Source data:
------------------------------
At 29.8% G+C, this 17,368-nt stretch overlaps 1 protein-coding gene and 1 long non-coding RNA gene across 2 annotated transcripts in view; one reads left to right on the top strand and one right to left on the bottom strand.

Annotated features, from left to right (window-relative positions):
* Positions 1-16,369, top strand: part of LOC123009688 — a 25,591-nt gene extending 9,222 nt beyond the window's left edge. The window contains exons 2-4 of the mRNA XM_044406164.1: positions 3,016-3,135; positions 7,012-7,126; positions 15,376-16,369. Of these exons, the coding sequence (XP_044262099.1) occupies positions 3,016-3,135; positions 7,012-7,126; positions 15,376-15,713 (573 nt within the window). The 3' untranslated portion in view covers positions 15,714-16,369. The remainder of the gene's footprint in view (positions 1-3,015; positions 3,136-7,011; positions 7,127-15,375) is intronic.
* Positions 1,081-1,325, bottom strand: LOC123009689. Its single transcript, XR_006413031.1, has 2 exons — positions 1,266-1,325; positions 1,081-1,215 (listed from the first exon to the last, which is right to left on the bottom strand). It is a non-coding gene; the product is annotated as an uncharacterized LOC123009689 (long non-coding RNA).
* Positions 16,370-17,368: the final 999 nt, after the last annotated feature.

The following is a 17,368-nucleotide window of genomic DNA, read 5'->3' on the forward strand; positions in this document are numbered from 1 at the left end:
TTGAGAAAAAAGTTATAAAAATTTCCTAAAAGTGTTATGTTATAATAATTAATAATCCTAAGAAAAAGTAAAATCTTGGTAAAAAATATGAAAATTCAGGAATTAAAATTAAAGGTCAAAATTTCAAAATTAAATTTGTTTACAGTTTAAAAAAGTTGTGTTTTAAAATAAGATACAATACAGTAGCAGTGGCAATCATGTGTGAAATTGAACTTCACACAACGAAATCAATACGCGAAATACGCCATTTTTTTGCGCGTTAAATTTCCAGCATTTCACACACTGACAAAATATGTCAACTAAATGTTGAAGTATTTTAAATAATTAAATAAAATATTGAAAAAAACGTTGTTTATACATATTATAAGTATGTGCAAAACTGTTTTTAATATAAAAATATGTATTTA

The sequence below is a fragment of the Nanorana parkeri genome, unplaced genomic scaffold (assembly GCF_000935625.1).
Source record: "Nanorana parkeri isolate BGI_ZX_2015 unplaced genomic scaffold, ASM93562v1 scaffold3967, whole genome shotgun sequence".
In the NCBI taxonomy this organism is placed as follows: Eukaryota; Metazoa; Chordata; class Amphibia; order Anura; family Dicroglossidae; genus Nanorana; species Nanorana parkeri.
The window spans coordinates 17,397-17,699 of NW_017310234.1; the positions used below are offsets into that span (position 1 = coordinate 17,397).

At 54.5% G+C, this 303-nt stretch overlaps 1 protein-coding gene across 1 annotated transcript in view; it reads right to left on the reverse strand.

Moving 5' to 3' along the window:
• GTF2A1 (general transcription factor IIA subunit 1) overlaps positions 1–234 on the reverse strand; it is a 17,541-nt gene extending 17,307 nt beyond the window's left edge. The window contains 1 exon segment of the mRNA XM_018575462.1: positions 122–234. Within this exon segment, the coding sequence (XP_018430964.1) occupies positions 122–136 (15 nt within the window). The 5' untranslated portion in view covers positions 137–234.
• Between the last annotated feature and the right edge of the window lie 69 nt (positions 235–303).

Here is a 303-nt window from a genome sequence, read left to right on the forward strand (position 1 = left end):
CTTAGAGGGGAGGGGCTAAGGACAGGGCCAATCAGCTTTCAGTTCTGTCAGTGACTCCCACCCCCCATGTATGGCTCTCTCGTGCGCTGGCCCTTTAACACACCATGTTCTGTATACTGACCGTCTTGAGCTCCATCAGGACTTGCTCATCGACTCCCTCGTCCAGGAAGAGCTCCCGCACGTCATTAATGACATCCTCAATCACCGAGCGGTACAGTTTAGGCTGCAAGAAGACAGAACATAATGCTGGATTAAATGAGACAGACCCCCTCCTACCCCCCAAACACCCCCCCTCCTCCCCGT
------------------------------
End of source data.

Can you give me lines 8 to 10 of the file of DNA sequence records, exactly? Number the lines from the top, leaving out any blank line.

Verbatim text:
The sequence below is a fragment of the Nanorana parkeri genome, unplaced genomic scaffold (assembly GCF_000935625.1).
Source record: "Nanorana parkeri isolate BGI_ZX_2015 unplaced genomic scaffold, ASM93562v1 scaffold3967, whole genome shotgun sequence".
In the NCBI taxonomy this organism is placed as follows: Eukaryota; Metazoa; Chordata; class Amphibia; order Anura; family Dicroglossidae; genus Nanorana; species Nanorana parkeri.